It comes with the territory that if one is invited to a job interview, rejection is always a possibility and rejection is not a pleasant emotion to encounter. That said, it doesn’t have to be a crushing experience.
I am reminded of my experiences with unsuccessful interviews. There was one in particular that I felt I met all the requirements of the position and may have even a bit overqualified. The interview went great, I thought the chemistry was there and I was quite confident that I did well. That was until I didn’t get the job. I was really crushed. It was a real blow to my confidence and made me question whether I was really as good as I thought I was.
After some reflection I realized that I really did not know why I did not get the job. In my experience when I would be the hiring manager during a recruitment process. I have learned that there could be a number of reasons why a candidate is not chosen. Some of them have nothing to do with the competence of the said candidate. I had no reason to internalise a rejection that might have nothing to do with me. I at least did not have enough information to know either way.
Some of the possible reasons for an unsuccessful interview are the following:
· The job has been advertised to legitimise an appointment of a candidate that has already been selected. The company recruitment policy might prohibit the appointment of a candidate without an interview process.
· There might have been a candidate that is a better fit for the company culture or the management style of the hiring manager
· Unfair bias on the candidates because of race, gender, sexual orientation, etc.
One of the reasons why we may internalize rejection from unsuccessful interviews is the media bias to only reporting on the success and brilliance of Highly successful people and rarely on their failures. Social media has also added to this condition where the trend is to only share stories or experiences of success and never of failures. This might lead to the assumption that those who are successful are perfect and have never experienced any failure.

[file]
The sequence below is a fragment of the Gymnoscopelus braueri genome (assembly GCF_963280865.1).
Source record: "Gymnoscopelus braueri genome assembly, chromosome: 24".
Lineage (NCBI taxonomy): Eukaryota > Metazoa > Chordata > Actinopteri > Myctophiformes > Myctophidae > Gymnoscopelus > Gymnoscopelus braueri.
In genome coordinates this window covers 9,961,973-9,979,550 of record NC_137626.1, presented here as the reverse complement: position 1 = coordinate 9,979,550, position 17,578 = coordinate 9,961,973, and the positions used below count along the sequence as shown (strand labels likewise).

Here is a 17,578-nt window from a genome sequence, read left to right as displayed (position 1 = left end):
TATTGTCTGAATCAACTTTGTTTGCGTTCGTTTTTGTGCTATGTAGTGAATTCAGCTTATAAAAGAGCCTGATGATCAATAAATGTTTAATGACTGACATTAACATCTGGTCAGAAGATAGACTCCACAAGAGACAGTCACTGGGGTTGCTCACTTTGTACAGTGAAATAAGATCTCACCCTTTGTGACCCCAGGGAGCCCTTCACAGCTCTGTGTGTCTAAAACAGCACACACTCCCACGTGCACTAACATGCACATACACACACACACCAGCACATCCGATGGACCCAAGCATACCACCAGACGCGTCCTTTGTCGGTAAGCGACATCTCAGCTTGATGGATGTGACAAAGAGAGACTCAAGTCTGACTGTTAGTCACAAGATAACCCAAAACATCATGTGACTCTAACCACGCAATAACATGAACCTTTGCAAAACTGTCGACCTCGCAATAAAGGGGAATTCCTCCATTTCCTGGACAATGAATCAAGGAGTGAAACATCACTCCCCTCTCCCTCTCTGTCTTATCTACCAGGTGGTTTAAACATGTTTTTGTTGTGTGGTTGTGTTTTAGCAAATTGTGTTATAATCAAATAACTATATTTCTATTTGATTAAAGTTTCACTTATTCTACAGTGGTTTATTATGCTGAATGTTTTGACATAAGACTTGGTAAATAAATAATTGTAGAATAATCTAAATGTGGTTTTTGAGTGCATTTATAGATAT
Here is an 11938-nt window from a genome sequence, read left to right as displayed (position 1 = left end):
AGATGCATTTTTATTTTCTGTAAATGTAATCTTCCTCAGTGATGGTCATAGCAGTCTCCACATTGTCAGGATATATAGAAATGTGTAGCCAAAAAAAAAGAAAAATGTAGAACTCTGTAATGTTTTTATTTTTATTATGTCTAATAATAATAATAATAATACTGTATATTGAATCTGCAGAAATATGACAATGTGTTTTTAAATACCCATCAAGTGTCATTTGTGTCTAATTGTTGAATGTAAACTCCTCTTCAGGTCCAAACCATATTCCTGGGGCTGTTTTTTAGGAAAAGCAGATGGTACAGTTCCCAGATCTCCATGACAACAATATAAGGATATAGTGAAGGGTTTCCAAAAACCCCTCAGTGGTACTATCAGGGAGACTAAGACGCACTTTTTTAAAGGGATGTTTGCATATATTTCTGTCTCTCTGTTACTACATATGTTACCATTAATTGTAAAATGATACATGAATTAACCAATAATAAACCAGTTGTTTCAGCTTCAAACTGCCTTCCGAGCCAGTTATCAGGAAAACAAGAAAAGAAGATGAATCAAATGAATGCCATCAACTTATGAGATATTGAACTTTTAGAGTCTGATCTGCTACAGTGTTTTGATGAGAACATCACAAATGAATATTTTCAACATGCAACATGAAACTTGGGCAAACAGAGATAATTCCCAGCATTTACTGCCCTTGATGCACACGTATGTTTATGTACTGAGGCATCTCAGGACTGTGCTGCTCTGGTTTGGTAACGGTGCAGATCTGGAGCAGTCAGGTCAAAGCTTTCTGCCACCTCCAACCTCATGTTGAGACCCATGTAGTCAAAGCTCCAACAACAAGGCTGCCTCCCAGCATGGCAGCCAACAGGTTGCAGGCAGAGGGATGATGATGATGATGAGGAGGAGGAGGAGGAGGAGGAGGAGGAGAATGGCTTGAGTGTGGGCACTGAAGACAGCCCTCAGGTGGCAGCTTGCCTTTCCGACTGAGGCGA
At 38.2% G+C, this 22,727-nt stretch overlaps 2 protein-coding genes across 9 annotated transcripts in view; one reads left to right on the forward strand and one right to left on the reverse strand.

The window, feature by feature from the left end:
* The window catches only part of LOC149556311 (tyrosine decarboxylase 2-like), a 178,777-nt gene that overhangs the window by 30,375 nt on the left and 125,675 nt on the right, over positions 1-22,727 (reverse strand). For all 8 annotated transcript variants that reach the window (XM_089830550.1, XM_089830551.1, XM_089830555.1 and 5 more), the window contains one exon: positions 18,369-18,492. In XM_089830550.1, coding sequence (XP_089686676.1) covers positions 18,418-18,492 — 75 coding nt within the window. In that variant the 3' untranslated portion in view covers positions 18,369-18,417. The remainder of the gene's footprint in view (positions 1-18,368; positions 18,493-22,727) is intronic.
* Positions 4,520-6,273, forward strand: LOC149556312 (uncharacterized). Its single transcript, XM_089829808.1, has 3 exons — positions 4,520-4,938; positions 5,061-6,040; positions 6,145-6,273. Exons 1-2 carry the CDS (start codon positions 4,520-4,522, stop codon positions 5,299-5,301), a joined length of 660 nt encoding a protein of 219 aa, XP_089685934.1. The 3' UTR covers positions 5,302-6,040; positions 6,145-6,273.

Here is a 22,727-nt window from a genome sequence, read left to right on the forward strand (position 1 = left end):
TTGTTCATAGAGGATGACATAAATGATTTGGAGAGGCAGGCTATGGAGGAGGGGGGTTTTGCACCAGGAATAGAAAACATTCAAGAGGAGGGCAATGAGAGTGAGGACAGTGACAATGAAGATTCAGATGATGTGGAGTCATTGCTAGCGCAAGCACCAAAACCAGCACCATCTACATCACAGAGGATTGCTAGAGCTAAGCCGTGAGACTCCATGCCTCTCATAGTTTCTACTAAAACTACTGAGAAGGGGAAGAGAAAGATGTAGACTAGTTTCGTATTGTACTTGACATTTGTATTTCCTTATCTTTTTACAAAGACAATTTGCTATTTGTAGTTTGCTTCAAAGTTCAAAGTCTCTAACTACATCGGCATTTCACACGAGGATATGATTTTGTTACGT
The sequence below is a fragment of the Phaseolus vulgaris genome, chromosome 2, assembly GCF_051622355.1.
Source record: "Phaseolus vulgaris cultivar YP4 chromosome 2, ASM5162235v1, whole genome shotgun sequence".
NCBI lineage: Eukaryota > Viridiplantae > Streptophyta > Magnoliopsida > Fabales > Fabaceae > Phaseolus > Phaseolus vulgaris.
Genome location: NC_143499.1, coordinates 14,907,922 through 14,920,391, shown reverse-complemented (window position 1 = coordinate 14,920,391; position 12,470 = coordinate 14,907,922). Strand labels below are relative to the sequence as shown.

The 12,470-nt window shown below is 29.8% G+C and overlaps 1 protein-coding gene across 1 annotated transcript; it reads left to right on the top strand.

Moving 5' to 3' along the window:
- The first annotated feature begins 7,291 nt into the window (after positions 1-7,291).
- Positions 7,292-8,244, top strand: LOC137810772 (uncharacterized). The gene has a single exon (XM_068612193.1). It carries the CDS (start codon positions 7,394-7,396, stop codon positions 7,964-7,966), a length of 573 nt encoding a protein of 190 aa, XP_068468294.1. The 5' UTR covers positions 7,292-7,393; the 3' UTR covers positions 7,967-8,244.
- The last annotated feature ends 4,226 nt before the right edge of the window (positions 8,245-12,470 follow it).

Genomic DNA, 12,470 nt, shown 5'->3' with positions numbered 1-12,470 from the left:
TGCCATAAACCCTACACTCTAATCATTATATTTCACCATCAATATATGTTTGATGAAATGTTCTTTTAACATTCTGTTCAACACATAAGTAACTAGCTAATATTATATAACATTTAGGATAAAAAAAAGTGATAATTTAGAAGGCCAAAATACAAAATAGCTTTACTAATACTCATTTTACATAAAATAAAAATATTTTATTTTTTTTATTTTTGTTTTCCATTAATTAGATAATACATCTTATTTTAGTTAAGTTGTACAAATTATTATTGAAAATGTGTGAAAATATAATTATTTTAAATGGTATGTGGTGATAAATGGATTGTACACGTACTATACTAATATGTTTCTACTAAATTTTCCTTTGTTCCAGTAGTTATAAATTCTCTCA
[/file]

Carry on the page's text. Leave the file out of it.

The book Mistakes I made at work by Jessica Bacal narrates stories of failure and mistakes by very successful women like Cheryl Streyd bestselling author of Wild and Carol Dweck bestselling author of Mindset – The new psychology of success, among others. The book is important because it demonstrates that successful people also make mistakes and experience failure. Mistakes or failures do not have to define us and we, therefore, do not need to internalise them.
Psychology tells us that the subconscious mind, as a means of creating meaning, often codes certain experiences with certain emotions, in order to direct us to pursue or avoid similar experiences in the future. Often this association happens during childhood when we were not old enough to decipher the appropriate meaning of an experience. An incidence of rejection in adulthood, like an unsuccessful interview, may trigger an unresolved childhood wound of rejection. Resulting in a reaction that is out of proportion to the experience.
The ‘Good girl syndrome’, the condition where girls are raised or conditioned to please; may results in the fear of making mistakes and an unrealistic need to be perfect. This may result in the avoidance of situations that present the risk of criticism or rejection. If we allow ourselves to associate interviews with rejection, we might find ourselves avoiding the risk of failure and staying in unfulfilling positions or only applying for positions that we are overqualified for and will therefore pay us less than our skills are worth.
If you have landed that interview and for some reason, it doesn’t go well, don’t allow one or a couple of interviews to serve as a measure of your competence. Don’t let your unresolved feelings of rejection hold you back from getting the job you deserve. Take a break, shake it off, and get back in there, your dream job may be on the other side of failure.